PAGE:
Speaking of taking a peek, this is Chesapeake Bay Daughter squinting to see through a hole in one of the outbuildings. Look at the difference in color between the gray building and the background--which represents the dead of winter here in Mathews. The tree, which is enveloping the building, seems to grasp at Chesapeake Bay Daughter as if to say, "Come here, child, we need you."

But none of this is relevant to the main thing I wanted to convey, which is this:

Yesterday Mathews Mark let me trespass, photograph and wander through this house which has been in his family for a century or more. Afterwards, I went to visit his mother Pookie, one of my favorite ladies, who can weave a story as colorful and unpredictable as the view through a kaleidoscope. Her house, right down the road from the one above, is also rich in history. She very graciously shared her home, her stories and her warmth while patiently allowing me to photograph things like rotary phones and light fixtures.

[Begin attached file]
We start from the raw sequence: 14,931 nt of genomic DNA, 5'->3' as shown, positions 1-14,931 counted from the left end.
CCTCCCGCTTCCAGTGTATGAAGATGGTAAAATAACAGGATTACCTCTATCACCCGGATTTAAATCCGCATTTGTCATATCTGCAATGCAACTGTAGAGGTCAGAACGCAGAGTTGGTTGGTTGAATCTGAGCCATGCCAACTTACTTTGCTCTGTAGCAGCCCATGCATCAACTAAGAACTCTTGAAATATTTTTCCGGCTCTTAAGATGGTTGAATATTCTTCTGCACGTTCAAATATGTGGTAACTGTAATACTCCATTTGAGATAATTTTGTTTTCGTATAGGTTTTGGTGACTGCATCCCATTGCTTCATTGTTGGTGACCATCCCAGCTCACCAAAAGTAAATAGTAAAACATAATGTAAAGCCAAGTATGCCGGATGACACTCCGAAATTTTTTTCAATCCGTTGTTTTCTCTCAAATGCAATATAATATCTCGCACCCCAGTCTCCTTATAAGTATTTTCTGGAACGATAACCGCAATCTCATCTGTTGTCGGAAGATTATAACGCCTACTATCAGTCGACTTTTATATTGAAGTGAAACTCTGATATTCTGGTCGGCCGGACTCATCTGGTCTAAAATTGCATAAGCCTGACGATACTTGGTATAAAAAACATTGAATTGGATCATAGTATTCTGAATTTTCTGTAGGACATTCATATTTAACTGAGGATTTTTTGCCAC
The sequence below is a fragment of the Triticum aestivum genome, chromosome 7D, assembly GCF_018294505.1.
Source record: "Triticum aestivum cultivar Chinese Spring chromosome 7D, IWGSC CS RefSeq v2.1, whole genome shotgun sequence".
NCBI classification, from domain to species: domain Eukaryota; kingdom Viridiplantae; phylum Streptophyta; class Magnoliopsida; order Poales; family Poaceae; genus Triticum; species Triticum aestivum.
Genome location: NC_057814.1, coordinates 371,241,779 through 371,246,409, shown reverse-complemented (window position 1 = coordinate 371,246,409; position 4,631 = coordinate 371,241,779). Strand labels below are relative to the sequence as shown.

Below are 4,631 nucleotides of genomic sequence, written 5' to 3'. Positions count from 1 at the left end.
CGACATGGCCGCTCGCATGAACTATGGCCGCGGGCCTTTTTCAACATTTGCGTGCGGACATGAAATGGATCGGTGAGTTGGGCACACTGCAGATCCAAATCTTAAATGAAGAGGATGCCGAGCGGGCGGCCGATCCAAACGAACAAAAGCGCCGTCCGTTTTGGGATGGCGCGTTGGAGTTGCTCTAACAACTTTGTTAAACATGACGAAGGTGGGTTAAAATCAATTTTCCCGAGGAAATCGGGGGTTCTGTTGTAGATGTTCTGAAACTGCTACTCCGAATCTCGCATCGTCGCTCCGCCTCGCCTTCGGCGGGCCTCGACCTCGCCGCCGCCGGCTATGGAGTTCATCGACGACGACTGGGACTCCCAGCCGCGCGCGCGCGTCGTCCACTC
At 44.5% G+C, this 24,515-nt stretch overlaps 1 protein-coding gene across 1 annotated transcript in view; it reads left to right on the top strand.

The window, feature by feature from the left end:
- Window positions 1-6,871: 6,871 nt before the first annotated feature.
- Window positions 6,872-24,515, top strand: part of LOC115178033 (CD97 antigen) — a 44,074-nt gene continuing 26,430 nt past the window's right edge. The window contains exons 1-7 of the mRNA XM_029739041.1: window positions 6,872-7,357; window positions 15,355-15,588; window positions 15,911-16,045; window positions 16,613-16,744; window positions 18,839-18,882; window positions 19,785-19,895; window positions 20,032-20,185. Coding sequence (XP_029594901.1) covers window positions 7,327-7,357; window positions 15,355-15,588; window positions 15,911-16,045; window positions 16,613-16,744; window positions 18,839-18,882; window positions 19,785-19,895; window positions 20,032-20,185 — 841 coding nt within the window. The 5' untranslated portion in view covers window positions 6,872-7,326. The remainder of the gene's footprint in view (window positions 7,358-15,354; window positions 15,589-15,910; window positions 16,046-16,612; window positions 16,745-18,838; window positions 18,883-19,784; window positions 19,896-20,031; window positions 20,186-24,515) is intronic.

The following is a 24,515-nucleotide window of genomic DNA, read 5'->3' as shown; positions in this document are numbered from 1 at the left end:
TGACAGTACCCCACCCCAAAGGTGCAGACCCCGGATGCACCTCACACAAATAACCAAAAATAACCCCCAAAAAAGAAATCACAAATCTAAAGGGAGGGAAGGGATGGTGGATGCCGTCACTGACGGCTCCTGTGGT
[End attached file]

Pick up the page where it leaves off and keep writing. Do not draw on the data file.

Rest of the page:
Over the course of the next several days, I will endeavor not to over-analyze all 100 photographs until you run away screaming I'll share some glimpses into the world of this house, and the family behind it, which includes Mathews Mark, Mathews Mountain Man and their colorful, lively and very entertaining mother Pookie.

After a day full of stories, laughter, history lessons and incredible photo opportunities, I must say it again: Reality TV show producers should be busting down the doors to get at this county.

With deep appreciation and gratitude to Ms. Pookie and Mathews Mark, I look forward to sharing more photos and stories throughout this week.